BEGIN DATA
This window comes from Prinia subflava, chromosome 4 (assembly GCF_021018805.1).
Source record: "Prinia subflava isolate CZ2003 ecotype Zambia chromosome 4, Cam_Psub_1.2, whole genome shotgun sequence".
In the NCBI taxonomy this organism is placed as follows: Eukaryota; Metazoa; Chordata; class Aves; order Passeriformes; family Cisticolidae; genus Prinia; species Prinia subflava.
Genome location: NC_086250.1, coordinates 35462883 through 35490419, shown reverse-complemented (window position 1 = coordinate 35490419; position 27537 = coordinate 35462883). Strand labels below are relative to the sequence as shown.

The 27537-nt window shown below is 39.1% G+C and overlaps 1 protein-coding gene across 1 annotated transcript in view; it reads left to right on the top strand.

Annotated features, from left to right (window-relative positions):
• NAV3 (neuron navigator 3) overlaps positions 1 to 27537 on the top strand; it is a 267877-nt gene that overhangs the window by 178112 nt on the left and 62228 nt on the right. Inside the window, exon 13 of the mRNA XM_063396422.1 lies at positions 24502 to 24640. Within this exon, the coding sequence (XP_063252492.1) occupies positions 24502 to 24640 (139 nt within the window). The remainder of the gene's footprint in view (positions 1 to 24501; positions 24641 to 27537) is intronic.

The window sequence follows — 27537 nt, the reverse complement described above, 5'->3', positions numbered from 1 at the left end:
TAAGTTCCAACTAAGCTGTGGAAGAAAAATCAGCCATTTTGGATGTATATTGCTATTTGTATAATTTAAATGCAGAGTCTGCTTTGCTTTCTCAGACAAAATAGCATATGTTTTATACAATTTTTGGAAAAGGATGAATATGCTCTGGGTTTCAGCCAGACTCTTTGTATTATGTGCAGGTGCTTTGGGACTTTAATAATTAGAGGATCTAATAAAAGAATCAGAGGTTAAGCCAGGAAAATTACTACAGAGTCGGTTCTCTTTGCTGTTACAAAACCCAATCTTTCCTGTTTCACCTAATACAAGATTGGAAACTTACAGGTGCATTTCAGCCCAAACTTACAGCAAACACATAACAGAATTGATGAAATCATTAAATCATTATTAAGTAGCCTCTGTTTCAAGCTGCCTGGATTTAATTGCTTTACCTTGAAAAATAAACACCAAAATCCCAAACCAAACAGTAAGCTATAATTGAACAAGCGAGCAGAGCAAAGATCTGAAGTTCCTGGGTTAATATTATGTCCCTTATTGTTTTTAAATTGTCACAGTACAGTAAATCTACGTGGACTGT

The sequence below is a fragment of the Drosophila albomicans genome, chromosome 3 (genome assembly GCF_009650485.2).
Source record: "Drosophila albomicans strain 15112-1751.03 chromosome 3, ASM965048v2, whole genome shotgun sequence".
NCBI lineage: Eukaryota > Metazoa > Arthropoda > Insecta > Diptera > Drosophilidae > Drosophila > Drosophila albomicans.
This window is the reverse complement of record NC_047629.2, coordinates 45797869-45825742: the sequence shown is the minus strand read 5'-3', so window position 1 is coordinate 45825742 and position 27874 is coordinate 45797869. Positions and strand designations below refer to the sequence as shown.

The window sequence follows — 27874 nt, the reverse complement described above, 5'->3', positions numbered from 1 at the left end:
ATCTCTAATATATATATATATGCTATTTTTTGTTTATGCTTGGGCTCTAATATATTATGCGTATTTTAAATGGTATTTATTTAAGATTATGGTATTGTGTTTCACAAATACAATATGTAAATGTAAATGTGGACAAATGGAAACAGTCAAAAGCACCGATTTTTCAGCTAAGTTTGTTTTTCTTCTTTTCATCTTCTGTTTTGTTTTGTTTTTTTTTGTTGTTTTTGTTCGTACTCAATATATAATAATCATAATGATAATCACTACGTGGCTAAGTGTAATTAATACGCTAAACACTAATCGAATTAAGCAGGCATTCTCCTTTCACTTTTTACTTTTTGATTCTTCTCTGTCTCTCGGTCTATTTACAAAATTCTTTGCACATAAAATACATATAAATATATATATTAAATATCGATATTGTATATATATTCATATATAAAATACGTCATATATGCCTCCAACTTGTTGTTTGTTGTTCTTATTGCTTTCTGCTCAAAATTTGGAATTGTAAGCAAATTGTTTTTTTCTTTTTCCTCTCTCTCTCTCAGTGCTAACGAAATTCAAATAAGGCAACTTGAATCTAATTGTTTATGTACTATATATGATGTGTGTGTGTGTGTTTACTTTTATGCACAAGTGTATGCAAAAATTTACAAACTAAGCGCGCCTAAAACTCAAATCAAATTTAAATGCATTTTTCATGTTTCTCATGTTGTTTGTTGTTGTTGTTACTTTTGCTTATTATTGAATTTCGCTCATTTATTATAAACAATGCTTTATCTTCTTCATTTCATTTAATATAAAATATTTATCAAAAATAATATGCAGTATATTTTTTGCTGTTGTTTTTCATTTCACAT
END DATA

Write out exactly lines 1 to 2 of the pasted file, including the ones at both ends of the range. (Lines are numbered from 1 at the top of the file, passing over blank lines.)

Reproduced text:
This window comes from Prinia subflava, chromosome 4 (assembly GCF_021018805.1).
Source record: "Prinia subflava isolate CZ2003 ecotype Zambia chromosome 4, Cam_Psub_1.2, whole genome shotgun sequence".